Summersville Lake - Flat Water Paddling

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About

Summary

Canoeing, kayaking, and stand-up paddleboarding (SUP)— you can do it all on Summersville Lake.

Written by

Jay Young

Distance

0.1 miles

Destination Distance From Downtown

41.4 miles

Difficulty

2 of 5 diamonds

Being a lake, it's pretty safe. Add 1 difficulty star though, because there's often no shore, just cliff. If you fall off your boat and can't roll, you'll have to climb back up from the water.

Time To Complete

0 hours

Seasonality

Spring, Summer, and Fall

Summer is by far the best time go, despite the mid-day weekend crowds and power boats. In spring and fall, you may or may not find a full lake; the Army Corps of Engineers begins to raise the level from winter pool April 1, and starts to lower it back down the weekend after Labor Day.

Dog Friendly

Yes

Yes, if your dog can handle small boats. It's not uncommon to see people with dogs in canoes, kayaks, or even sitting comfortably atop stand-up paddleboards.

Fees Permits

No

Land Website

Summersville Lake

Review

Intro

In the heart of Southern West Virginia, Summersville Lake holds a special allure. Rock climbers find dramatic routes to scale along the shoreline cliffs. SCUBA divers have stunning visibility to explore the underwater sandstone formations. Fishermen reel in catch after catch of bass, crappie, walleye, and more. But for the flat-water boater, the true adventure is exploring the secluded coves and waterfalls along more than 60 miles of shoreline, accessible from a brand-new, paddles-only boat launch.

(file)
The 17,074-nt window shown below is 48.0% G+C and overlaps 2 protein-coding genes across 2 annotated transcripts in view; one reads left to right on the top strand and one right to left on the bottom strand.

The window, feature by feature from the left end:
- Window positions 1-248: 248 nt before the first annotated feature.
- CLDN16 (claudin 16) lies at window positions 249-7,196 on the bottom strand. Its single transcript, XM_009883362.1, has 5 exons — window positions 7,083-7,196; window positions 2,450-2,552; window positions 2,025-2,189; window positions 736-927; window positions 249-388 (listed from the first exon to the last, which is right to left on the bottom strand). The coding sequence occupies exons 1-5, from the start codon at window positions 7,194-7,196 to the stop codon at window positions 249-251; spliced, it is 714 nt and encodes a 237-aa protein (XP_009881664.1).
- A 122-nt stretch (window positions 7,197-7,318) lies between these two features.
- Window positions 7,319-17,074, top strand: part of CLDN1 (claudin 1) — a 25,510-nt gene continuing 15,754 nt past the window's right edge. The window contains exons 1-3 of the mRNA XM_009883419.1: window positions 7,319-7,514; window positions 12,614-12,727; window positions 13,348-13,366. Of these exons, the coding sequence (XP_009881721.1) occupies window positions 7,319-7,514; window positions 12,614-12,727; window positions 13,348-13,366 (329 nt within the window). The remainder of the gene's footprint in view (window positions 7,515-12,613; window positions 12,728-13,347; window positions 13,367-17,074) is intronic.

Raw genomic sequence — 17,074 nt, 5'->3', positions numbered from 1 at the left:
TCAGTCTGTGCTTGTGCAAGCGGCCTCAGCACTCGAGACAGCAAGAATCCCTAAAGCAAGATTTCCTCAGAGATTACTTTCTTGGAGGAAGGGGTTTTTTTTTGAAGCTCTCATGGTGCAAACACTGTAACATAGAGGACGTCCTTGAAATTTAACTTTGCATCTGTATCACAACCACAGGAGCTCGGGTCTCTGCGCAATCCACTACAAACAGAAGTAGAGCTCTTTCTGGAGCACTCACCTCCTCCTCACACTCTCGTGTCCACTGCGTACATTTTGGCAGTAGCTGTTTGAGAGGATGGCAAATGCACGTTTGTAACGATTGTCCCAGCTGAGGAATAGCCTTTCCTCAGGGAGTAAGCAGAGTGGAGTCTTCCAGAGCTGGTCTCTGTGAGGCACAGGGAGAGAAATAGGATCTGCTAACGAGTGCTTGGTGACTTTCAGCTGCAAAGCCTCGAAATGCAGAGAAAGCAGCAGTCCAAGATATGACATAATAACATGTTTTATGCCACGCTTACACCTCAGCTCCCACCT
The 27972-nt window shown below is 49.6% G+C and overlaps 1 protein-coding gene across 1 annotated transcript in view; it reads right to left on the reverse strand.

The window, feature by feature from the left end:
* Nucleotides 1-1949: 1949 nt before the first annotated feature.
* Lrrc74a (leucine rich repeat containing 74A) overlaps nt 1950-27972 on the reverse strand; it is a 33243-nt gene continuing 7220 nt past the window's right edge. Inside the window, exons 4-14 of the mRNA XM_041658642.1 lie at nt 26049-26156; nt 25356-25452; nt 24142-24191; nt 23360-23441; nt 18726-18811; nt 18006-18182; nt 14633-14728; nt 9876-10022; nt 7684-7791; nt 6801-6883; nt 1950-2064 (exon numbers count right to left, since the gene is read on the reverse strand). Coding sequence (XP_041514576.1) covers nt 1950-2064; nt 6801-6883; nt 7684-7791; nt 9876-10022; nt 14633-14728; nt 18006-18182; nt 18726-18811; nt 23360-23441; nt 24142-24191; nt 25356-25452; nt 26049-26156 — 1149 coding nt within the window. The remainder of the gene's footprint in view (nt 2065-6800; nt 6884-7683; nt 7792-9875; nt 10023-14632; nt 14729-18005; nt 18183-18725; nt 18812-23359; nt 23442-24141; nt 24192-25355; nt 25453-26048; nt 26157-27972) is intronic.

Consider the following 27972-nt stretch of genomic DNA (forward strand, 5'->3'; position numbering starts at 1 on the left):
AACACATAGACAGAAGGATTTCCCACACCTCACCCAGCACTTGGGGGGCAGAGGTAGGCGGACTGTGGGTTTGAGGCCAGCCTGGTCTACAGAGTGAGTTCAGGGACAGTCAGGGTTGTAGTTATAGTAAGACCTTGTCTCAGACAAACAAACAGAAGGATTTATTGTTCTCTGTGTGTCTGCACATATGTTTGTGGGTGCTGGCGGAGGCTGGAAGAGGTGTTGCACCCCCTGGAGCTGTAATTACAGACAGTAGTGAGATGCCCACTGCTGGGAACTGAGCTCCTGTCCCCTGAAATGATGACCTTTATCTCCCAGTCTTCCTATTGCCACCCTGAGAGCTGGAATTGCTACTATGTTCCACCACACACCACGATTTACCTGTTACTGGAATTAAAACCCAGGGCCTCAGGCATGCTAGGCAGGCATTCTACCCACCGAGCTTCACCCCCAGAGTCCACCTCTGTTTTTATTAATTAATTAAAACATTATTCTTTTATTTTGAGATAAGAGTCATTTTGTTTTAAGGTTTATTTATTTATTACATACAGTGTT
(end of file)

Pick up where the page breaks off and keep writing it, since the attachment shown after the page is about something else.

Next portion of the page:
What Makes It Great

Summersville Lake is a place where waterfalls cascade from massive sandstone cliffs, and hundreds of small caves are just waiting to be explored by kayak, canoe, or paddleboard. Inlets lead to secluded beaches that feel even more remote than they are. A few of the inlets even lead up into wide, calm creeks far from the bustle of the lake proper.

Grab a few USGS topo quads (Summersville Dam-WV, Mt. Nebo-WV, and Summersville-WV should just about cover the whole thing) and start exploring. Put in at the Route 39 paddles-only boat launch (new as of 2015), a perfect spot for catching the most scenic portions of the lake, like the awe-inspiring cliffs that hug the shores. For a monster of a day, hunker down and start paddling for Long Point some 3 miles “downstream.”

Summersville Lake paddlers share the water with powerboats, and there can be an overwhelming number of them on busy summer weekends, so bear that in mind when planning your trip. Come on a weekday, or if the weekend is all you have, plan your trip for early morning or late afternoon. Another terrific option for crowded days is Hawks Nest Lake about a half hour to the south.

Who is Going to Love It

Anyone who dreams of exploring caves, inlets, and waterfalls by water will love Summersville Lake. The lake is warm (for a mountain lake) and the great water quality makes it the perfect place for families to relax and paddle around. The calm water is also a good place for beginning scuba divers, though experienced divers will also appreciate the unique sandstone formations they will find under the water.

Even you don’t have your own boat, that's no excuse! Rent a canoe or kayak at the Summersville Lake Retreat and get going.

Directions, Parking, & Regulations

In 2015, the WV Department of Natural Resources built a paddles-only boat launch far from the main powered traffic of Salmon Run and Summersville Lake Marina. Follow Route 19 to Route 39, just south of Summersville, WV. Turn East and follow 39 for about one mile to parking and the launch on the left just before the big bridge. From the launch, paddle left (upstream) to explore the mouth of the Top Gauley, or right to go toward Hominy Creek, Pirate’s Cove, and Long Point (in that order). Bring the aforementioned topographic maps, or just go for it!

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Location

Summersville Lake

38.24443, -80.855802

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